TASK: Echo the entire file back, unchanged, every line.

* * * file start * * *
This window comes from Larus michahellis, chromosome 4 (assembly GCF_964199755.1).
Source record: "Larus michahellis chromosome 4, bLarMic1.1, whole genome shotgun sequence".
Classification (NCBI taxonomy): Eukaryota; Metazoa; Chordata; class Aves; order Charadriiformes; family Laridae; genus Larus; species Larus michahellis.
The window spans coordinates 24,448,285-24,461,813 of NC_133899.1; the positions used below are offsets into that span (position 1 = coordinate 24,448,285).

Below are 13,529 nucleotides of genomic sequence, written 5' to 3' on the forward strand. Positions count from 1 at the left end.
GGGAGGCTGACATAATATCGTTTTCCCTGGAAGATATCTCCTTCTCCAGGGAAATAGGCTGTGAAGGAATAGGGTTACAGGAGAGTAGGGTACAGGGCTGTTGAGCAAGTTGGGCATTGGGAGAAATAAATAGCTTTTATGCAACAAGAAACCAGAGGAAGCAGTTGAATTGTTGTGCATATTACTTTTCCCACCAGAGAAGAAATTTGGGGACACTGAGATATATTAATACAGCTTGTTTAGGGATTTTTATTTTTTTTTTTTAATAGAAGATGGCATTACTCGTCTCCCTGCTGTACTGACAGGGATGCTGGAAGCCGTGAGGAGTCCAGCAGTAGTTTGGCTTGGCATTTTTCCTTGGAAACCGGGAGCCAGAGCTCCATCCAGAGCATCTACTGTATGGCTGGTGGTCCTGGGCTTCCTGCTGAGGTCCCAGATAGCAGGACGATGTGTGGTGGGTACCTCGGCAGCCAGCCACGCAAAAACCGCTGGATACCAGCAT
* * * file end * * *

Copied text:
This window comes from Larus michahellis, chromosome 4 (assembly GCF_964199755.1).
Source record: "Larus michahellis chromosome 4, bLarMic1.1, whole genome shotgun sequence".
Classification (NCBI taxonomy): Eukaryota; Metazoa; Chordata; class Aves; order Charadriiformes; family Laridae; genus Larus; species Larus michahellis.
The window spans coordinates 24,448,285-24,461,813 of NC_133899.1; the positions used below are offsets into that span (position 1 = coordinate 24,448,285).

Below are 13,529 nucleotides of genomic sequence, written 5' to 3' on the forward strand. Positions count from 1 at the left end.
GGGAGGCTGACATAATATCGTTTTCCCTGGAAGATATCTCCTTCTCCAGGGAAATAGGCTGTGAAGGAATAGGGTTACAGGAGAGTAGGGTACAGGGCTGTTGAGCAAGTTGGGCATTGGGAGAAATAAATAGCTTTTATGCAACAAGAAACCAGAGGAAGCAGTTGAATTGTTGTGCATATTACTTTTCCCACCAGAGAAGAAATTTGGGGACACTGAGATATATTAATACAGCTTGTTTAGGGATTTTTATTTTTTTTTTTTAATAGAAGATGGCATTACTCGTCTCCCTGCTGTACTGACAGGGATGCTGGAAGCCGTGAGGAGTCCAGCAGTAGTTTGGCTTGGCATTTTTCCTTGGAAACCGGGAGCCAGAGCTCCATCCAGAGCATCTACTGTATGGCTGGTGGTCCTGGGCTTCCTGCTGAGGTCCCAGATAGCAGGACGATGTGTGGTGGGTACCTCGGCAGCCAGCCACGCAAAAACCGCTGGATACCAGCAT